7. #27
    RL7836's Avatar
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    Quote Originally Posted by RSS View Post
    @Ron - How do you have the 75 setup with those cut up plastic bottles, are they just a way to raise up the plants? Are all of your pots sitting on LFS?
    I originally set up the tank with the right half dedicated to utrics in the 4x4 net pots and the left part attempting to duplicate the 10gal tank environment. On the left side, I set up a 'floor' of glass sheets on plastic bottles at the same height as the floor of a 10 gal (same distance from lights)(roughly). Just like in my 10 gal tanks, I line the space between pots with live LFS. It keeps the humidity in a reasonable range and acts as a visual indicator of low humidity.

    However, I realized I had too many net pots and needed some of the other space so the left side has a raised platform roughly in the shape of an 'L'. The rear left half of the tank is all raised platform and the front is 50% raised platform (left 50%). On this raised platform are a bunch of the utrics I'm holding for a friend, little propagation pots, the baby U. 'Jitka' (which has been adding leafs recently!!), the U. jamesoniana and misc other smaller stuff (N. izumae seedlings...)(although there is one U. reniformis that is no longer small)...

    The net pots are all sitting on 4" plastic pots to raise them up closer to the lights. This is apparently causing my humidification stratification issues. The bottom of the tank is filled with growing LFS (and a bunch of D. prolifera thriving down there) and is nice & humid. The upper reaches of the tank are heated by the lights and don't have nearby wet LFS (at least on the right side). Looks like I need some fans or a fogger or both or .....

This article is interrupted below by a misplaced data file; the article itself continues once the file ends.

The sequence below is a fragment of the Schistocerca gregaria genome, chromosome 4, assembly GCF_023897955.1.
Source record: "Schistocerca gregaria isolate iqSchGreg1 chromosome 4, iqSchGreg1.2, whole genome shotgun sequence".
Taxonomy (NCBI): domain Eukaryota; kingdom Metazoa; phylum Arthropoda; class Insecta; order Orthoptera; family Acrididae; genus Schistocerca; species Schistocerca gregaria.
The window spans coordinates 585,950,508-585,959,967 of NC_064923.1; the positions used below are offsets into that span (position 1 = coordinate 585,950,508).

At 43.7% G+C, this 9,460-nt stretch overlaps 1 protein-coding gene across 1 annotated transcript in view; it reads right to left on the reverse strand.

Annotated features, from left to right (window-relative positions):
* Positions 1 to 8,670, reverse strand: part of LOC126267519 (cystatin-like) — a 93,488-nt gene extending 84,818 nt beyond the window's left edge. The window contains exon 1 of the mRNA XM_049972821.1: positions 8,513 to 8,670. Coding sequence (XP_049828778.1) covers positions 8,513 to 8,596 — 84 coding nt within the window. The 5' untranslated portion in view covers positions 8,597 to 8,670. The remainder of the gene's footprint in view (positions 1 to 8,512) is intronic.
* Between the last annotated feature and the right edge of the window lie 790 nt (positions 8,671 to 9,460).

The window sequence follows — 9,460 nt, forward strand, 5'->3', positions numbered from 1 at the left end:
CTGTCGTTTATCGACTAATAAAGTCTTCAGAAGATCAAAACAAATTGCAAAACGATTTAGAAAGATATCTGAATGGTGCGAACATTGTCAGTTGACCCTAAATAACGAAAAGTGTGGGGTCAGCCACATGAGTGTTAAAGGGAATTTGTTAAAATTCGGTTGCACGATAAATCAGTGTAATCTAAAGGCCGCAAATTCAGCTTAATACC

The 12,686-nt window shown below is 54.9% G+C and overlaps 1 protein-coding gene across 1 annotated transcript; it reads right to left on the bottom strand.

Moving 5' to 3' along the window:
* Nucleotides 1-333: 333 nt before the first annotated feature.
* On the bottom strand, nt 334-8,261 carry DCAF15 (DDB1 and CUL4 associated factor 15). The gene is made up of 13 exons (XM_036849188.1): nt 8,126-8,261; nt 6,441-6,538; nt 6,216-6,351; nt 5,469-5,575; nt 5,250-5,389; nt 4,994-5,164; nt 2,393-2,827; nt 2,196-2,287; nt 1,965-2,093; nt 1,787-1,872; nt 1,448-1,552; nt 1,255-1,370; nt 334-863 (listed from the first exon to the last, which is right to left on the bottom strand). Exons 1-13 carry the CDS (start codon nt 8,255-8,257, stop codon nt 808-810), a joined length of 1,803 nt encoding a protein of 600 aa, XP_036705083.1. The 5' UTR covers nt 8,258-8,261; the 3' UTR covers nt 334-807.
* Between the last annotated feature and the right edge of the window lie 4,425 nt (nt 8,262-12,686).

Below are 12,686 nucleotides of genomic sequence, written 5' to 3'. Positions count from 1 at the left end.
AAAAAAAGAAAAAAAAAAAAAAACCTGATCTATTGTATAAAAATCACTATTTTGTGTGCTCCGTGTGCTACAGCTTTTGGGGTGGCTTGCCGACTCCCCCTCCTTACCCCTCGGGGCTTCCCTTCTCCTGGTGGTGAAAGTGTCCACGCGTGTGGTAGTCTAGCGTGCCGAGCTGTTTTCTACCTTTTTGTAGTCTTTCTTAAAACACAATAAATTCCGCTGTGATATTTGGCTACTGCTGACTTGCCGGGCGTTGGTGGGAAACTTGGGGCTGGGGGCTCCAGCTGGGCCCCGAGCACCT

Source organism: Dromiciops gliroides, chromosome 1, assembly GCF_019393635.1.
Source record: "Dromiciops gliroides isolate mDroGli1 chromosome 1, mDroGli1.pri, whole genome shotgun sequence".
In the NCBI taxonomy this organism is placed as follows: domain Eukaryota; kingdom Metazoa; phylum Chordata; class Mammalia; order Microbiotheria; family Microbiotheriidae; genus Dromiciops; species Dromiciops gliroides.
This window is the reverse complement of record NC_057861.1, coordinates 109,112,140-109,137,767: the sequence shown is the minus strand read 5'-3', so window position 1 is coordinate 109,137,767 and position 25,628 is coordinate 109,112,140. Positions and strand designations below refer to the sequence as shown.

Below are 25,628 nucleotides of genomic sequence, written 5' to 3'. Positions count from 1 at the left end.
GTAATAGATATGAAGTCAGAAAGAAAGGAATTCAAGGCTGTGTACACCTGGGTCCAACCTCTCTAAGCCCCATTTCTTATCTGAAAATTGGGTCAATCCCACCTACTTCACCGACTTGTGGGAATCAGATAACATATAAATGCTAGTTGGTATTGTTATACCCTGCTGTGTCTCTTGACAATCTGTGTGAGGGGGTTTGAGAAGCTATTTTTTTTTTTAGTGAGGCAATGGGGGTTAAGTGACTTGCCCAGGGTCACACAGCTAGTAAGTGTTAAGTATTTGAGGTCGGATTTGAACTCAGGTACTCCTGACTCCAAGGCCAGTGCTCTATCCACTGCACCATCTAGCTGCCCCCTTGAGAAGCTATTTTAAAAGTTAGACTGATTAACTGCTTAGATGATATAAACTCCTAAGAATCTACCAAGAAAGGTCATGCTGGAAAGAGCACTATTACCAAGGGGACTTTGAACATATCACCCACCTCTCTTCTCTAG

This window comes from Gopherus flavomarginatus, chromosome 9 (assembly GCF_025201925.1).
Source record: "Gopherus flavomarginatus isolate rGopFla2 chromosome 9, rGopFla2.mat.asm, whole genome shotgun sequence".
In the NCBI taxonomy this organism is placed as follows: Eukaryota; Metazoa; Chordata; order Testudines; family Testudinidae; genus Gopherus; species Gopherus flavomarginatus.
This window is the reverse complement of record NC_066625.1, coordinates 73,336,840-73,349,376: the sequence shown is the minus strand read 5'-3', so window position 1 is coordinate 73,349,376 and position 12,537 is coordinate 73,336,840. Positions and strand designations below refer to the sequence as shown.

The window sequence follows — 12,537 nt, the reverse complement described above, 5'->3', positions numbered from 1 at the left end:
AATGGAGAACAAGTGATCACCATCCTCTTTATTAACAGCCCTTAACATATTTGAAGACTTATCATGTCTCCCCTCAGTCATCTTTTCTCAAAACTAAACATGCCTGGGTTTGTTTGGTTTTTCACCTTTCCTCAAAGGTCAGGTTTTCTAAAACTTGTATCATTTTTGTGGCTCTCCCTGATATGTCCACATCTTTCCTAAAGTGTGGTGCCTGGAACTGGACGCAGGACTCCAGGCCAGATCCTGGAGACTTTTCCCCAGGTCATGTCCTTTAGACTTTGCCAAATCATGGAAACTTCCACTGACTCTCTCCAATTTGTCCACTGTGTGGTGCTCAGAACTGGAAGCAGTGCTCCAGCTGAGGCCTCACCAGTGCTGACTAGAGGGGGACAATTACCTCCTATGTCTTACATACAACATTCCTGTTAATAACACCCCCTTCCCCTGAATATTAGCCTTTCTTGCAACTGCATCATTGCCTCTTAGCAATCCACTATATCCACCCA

Quote Originally Posted by Av8tor1 View Post
    This plant has not reacted well to the same feeding schedule. But to be honest it is also getting the least amount of light compared to the others (significant difference) So its ability to utilize the extra nutrients cannot be the same. Mea Culpa
    Interesting manifestation of (potentially) excessive fertilization (not that i would have any idea of how plants should react anyway) ... of my non-Iperua Orchidioides, this plant (and the 2 U. alpina clones) have exhibited the most robust growth so far ...
    Last edited by RL7836; 12-22-2010 at 04:09 PM.
    All the best,
    Ron
    You must do the thing you think you cannot do. --- Eleanor Roosevelt

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  8. #28
    moof's Avatar
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    Hi all,
    I'm new to this forum, I discovered it thanks to Ron a few months ago but I didn't have the time to post anything One of my faves are epiphytic utrics, and I thought I could share some of the growing tips I was given by other growers and experiences I gathered while growing them.